e) The British Agricultural Proletariat

Marx details briefly the deterioration of the agricultural labourers position, from what it had been in the 15th Century! The agricultural revolution of the mid 18th Century reduced that position further.

It is then proved in detail that the real agricultural wages between 1737 and 1777 fell nearly ¼ or 25 per cent.” (p 630)

His average wage expressed in pints of wheat was from 1770 to 1771, 90 pints, in Eden’s time (1797) only 65, in 1808 but 60.” (p 631)

The Poor Law and its administration were in 1795 and 1814 the same. It will be remembered how this law was carried out in the country districts: in the form of alms the parish made up the nominal wage to the nominal sum required for the simple vegetation of the labourer. The ratio between the wages paid by the farmer, and the wage-deficit made good by the parish, shows us two things. First, the falling of wages below their minimum; second, the degree in which the agricultural labourer was a compound of wage labourer and pauper, or the degree in which he had been turned into a serf of his parish.” (p 631)

In 1795 the deficit was less than 1/4 the wage, in 1814, more than half.” (p 631)

Marx also details how divisions amongst the exploiters played out in this regard. The Liberals opposing the Corn Laws sought to expose the extent to which the Tory Landlords exploited the agricultural workers, whilst the Tories sought to expose the poor conditions of the industrial workers.

Once again, the data showed that many of these labourers were living on less for food than was available for convicts in British prisons.

John Smith, governor of the Edinburgh prison, deposes:

No. 5056. “The diet of the English prisons [is] superior to that of ordinary labourers in England.” No 50. “It is the fact ... that the ordinary agricultural labourers in Scotland very seldom get any meat at all.” Answer No. 3047. “Is there anything that you are aware of to account for the necessity of feeding them very much better than ordinary labourers? — Certainly not.” No. 3048. “Do you think that further experiments ought to be made in order to ascertain whether a dietary might not be hit upon for prisoners employed on public works nearly approaching to the dietary of free labourers? ...”“He [the agricultural labourer] might say: ‘I work hard, and have not enough to eat, and when in prison I did not work harder where I had plenty to eat, and therefore it is better for me to be in prison again than here.’” (p 635)

But, the situation in respect of housing and other necessary elements of life was even worse. One reason was that in 'closed villages' where a few large landlords dominated, they would demolish labourers' cottages because this reduced the amount of Poor Relief the village was committed to pay. The labourers would then move to nearby 'open villages' where a large number of small landlords prevailed, and where speculators would erect poor, but expensive, shacks for these workers to rent. As these workers moved to the poorer 'open villages' so the cost of Poor Relief in these parishes rose, putting more pressure on their inhabitants. A similar thing happens with Welfarism today, and with the Tories policies of "ethnic  cleansing" of poorer people from the more expensive areas of London.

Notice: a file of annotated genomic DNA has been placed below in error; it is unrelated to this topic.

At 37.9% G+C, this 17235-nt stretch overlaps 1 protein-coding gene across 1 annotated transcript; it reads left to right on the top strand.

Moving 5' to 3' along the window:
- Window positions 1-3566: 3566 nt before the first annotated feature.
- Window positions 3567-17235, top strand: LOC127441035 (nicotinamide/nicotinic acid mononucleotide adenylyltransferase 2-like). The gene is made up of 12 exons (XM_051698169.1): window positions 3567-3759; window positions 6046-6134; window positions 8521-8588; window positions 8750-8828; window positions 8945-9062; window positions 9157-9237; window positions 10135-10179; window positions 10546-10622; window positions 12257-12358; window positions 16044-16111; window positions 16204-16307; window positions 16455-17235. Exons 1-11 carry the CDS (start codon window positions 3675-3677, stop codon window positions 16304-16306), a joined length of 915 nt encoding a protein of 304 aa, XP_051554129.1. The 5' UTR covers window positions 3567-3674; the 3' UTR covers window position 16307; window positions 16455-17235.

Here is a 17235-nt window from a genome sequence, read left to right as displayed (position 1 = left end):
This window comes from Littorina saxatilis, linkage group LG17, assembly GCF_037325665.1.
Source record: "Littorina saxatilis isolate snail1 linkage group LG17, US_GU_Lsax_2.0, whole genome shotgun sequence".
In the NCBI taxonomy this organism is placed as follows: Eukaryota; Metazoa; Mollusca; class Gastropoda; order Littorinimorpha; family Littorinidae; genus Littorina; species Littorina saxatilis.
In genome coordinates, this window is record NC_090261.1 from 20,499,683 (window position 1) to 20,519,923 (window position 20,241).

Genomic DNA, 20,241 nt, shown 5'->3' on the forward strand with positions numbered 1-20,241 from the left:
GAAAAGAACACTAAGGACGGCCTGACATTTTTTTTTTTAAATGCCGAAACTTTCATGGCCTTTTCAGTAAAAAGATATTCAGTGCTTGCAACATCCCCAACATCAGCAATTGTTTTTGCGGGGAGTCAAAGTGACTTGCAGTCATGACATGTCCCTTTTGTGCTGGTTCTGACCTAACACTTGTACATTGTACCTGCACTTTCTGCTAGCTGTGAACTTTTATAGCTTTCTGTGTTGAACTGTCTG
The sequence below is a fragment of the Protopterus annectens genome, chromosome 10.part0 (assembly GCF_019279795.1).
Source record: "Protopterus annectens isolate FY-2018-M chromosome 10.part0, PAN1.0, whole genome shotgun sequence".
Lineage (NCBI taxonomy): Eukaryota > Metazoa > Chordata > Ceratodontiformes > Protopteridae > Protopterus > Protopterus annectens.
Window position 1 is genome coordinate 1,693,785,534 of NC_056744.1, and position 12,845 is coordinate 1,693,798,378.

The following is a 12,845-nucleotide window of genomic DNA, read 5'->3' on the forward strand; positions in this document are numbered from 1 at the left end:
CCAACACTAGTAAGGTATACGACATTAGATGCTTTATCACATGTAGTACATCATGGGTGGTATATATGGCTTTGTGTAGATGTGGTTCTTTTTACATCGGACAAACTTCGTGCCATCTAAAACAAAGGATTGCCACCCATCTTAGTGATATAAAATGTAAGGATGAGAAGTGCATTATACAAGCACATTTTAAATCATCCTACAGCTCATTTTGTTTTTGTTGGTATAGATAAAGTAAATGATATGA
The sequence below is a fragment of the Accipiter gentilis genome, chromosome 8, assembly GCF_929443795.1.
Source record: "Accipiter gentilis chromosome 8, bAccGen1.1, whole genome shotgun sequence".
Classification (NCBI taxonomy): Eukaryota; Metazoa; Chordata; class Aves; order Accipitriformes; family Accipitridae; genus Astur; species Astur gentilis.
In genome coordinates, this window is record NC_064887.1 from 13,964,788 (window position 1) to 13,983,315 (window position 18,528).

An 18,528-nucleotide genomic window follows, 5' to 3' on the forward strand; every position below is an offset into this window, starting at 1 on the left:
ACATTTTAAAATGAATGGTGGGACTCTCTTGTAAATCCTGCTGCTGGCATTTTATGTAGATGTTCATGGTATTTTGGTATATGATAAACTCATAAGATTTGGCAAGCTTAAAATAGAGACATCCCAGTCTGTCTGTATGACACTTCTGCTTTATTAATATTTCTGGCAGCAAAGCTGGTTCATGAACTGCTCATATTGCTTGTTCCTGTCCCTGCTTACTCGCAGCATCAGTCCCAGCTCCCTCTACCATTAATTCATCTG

In the past, at least the rural labourers benefited from a generally healthier environment, but now, their poor diet and worse housing meant they were subject to all the same kinds of diseases as the town proletariat, caused by those same conditions.

Marx then provides details of these conditions from official reports covering several counties.

The amalgamation of farms and introduction of new methods combined to produce a surplus rural population. That, plus the destruction of their cottages, produced a continuous flow of labourers from the country to the towns. These conditions led to the pauperisation of the rural labourers. Moreover, at the same time as a relative surplus population is created, the countryside becomes under populated, so that at times, when additional work is required, there are insufficient workers. As elsewhere this then leads to overwork.

Hence we find in the official documents contradictory complaints from the same places of deficiency and excess of labour simultaneously. The temporary or local want of labour brings about no rise in wages, but a forcing of the women and children into the fields, and exploitation at an age constantly lowered. As soon as the exploitation of the women and children takes place on a larger scale, it becomes in turn a new means of making a surplus population of the male agricultural labourer and of keeping down his wage. In the east of England thrives a beautiful fruit of this vicious circle — the so-called gang-system, to which I must briefly return here.” (p 648-9)

Marx then details how new farms in these areas had been made possible by the use of steam engines for drainage. These new, large farms often had no cottages or workers of their own. Instead, the workers were shipped in from neighbouring open villages as gangs, recruited by Gang Masters, a phenomenon we see again today.

Along with the overwork, the long distances to walk to and from work, Marx also details the effects this life had on the young people born into the gangs, where frequently girls of 13 were made pregnant by boys of the same age.

Back To Part 6